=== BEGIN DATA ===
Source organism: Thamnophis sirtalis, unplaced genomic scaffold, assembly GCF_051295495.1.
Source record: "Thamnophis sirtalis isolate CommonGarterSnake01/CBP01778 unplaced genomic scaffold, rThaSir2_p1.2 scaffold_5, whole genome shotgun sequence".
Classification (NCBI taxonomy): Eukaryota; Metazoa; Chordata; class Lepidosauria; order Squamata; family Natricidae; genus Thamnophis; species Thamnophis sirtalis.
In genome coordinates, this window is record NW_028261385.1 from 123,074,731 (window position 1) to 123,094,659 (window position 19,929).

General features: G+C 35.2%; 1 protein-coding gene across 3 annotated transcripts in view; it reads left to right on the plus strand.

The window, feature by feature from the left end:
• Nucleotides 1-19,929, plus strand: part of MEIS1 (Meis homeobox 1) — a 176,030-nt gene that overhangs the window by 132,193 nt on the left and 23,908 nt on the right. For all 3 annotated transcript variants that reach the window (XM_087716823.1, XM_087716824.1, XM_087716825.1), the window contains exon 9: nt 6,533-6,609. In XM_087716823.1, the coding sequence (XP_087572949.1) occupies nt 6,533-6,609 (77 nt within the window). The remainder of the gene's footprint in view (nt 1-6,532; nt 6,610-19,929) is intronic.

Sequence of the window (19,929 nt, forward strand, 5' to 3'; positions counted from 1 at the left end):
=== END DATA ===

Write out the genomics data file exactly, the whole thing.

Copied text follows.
Source organism: Thamnophis sirtalis, unplaced genomic scaffold, assembly GCF_051295495.1.
Source record: "Thamnophis sirtalis isolate CommonGarterSnake01/CBP01778 unplaced genomic scaffold, rThaSir2_p1.2 scaffold_5, whole genome shotgun sequence".
Classification (NCBI taxonomy): Eukaryota; Metazoa; Chordata; class Lepidosauria; order Squamata; family Natricidae; genus Thamnophis; species Thamnophis sirtalis.
In genome coordinates, this window is record NW_028261385.1 from 123,074,731 (window position 1) to 123,094,659 (window position 19,929).

General features: G+C 35.2%; 1 protein-coding gene across 3 annotated transcripts in view; it reads left to right on the plus strand.

The window, feature by feature from the left end:
• Nucleotides 1-19,929, plus strand: part of MEIS1 (Meis homeobox 1) — a 176,030-nt gene that overhangs the window by 132,193 nt on the left and 23,908 nt on the right. For all 3 annotated transcript variants that reach the window (XM_087716823.1, XM_087716824.1, XM_087716825.1), the window contains exon 9: nt 6,533-6,609. In XM_087716823.1, the coding sequence (XP_087572949.1) occupies nt 6,533-6,609 (77 nt within the window). The remainder of the gene's footprint in view (nt 1-6,532; nt 6,610-19,929) is intronic.

Sequence of the window (19,929 nt, forward strand, 5' to 3'; positions counted from 1 at the left end):